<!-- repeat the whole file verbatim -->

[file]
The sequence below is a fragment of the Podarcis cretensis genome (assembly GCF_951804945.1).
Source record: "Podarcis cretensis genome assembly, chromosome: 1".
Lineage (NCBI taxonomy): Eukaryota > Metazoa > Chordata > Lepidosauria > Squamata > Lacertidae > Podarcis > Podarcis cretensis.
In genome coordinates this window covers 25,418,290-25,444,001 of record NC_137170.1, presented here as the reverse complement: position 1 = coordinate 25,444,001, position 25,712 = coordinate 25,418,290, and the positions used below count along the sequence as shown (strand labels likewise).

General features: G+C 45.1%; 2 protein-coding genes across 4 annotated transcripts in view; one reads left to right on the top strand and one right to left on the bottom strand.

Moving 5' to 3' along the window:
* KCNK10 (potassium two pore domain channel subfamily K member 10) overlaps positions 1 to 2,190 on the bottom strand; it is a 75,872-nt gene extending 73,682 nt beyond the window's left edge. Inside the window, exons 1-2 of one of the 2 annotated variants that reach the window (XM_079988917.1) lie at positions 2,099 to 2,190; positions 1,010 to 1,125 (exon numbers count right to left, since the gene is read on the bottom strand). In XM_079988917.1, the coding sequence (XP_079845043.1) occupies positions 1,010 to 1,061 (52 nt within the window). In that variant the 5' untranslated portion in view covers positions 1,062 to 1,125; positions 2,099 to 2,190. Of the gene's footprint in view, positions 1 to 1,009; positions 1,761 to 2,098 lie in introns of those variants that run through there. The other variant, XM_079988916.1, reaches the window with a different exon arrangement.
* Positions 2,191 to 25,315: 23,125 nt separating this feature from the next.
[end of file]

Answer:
The sequence below is a fragment of the Podarcis cretensis genome (assembly GCF_951804945.1).
Source record: "Podarcis cretensis genome assembly, chromosome: 1".
Lineage (NCBI taxonomy): Eukaryota > Metazoa > Chordata > Lepidosauria > Squamata > Lacertidae > Podarcis > Podarcis cretensis.
In genome coordinates this window covers 25,418,290-25,444,001 of record NC_137170.1, presented here as the reverse complement: position 1 = coordinate 25,444,001, position 25,712 = coordinate 25,418,290, and the positions used below count along the sequence as shown (strand labels likewise).

General features: G+C 45.1%; 2 protein-coding genes across 4 annotated transcripts in view; one reads left to right on the top strand and one right to left on the bottom strand.

Moving 5' to 3' along the window:
* KCNK10 (potassium two pore domain channel subfamily K member 10) overlaps positions 1 to 2,190 on the bottom strand; it is a 75,872-nt gene extending 73,682 nt beyond the window's left edge. Inside the window, exons 1-2 of one of the 2 annotated variants that reach the window (XM_079988917.1) lie at positions 2,099 to 2,190; positions 1,010 to 1,125 (exon numbers count right to left, since the gene is read on the bottom strand). In XM_079988917.1, the coding sequence (XP_079845043.1) occupies positions 1,010 to 1,061 (52 nt within the window). In that variant the 5' untranslated portion in view covers positions 1,062 to 1,125; positions 2,099 to 2,190. Of the gene's footprint in view, positions 1 to 1,009; positions 1,761 to 2,098 lie in introns of those variants that run through there. The other variant, XM_079988916.1, reaches the window with a different exon arrangement.
* Positions 2,191 to 25,315: 23,125 nt separating this feature from the next.